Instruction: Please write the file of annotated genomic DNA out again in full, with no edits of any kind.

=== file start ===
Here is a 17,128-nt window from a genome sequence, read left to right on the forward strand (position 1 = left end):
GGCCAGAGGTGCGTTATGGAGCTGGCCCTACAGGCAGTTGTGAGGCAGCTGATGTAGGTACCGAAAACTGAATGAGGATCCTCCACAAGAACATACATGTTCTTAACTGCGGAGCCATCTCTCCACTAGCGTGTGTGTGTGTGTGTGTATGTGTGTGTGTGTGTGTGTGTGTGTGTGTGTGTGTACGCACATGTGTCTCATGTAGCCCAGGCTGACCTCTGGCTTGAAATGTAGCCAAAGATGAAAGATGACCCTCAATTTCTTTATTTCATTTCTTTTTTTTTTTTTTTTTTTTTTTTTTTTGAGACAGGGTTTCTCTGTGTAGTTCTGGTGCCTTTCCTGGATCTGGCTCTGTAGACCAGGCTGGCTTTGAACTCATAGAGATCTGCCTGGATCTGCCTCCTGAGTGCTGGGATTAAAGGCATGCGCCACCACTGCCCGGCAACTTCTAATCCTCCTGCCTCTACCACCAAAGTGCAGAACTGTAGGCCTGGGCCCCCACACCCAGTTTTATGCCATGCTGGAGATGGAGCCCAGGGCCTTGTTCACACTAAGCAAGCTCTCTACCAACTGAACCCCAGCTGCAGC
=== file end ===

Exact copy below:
Here is a 17,128-nt window from a genome sequence, read left to right on the forward strand (position 1 = left end):
GGCCAGAGGTGCGTTATGGAGCTGGCCCTACAGGCAGTTGTGAGGCAGCTGATGTAGGTACCGAAAACTGAATGAGGATCCTCCACAAGAACATACATGTTCTTAACTGCGGAGCCATCTCTCCACTAGCGTGTGTGTGTGTGTGTGTATGTGTGTGTGTGTGTGTGTGTGTGTGTGTGTGTGTACGCACATGTGTCTCATGTAGCCCAGGCTGACCTCTGGCTTGAAATGTAGCCAAAGATGAAAGATGACCCTCAATTTCTTTATTTCATTTCTTTTTTTTTTTTTTTTTTTTTTTTTTTTGAGACAGGGTTTCTCTGTGTAGTTCTGGTGCCTTTCCTGGATCTGGCTCTGTAGACCAGGCTGGCTTTGAACTCATAGAGATCTGCCTGGATCTGCCTCCTGAGTGCTGGGATTAAAGGCATGCGCCACCACTGCCCGGCAACTTCTAATCCTCCTGCCTCTACCACCAAAGTGCAGAACTGTAGGCCTGGGCCCCCACACCCAGTTTTATGCCATGCTGGAGATGGAGCCCAGGGCCTTGTTCACACTAAGCAAGCTCTCTACCAACTGAACCCCAGCTGCAGC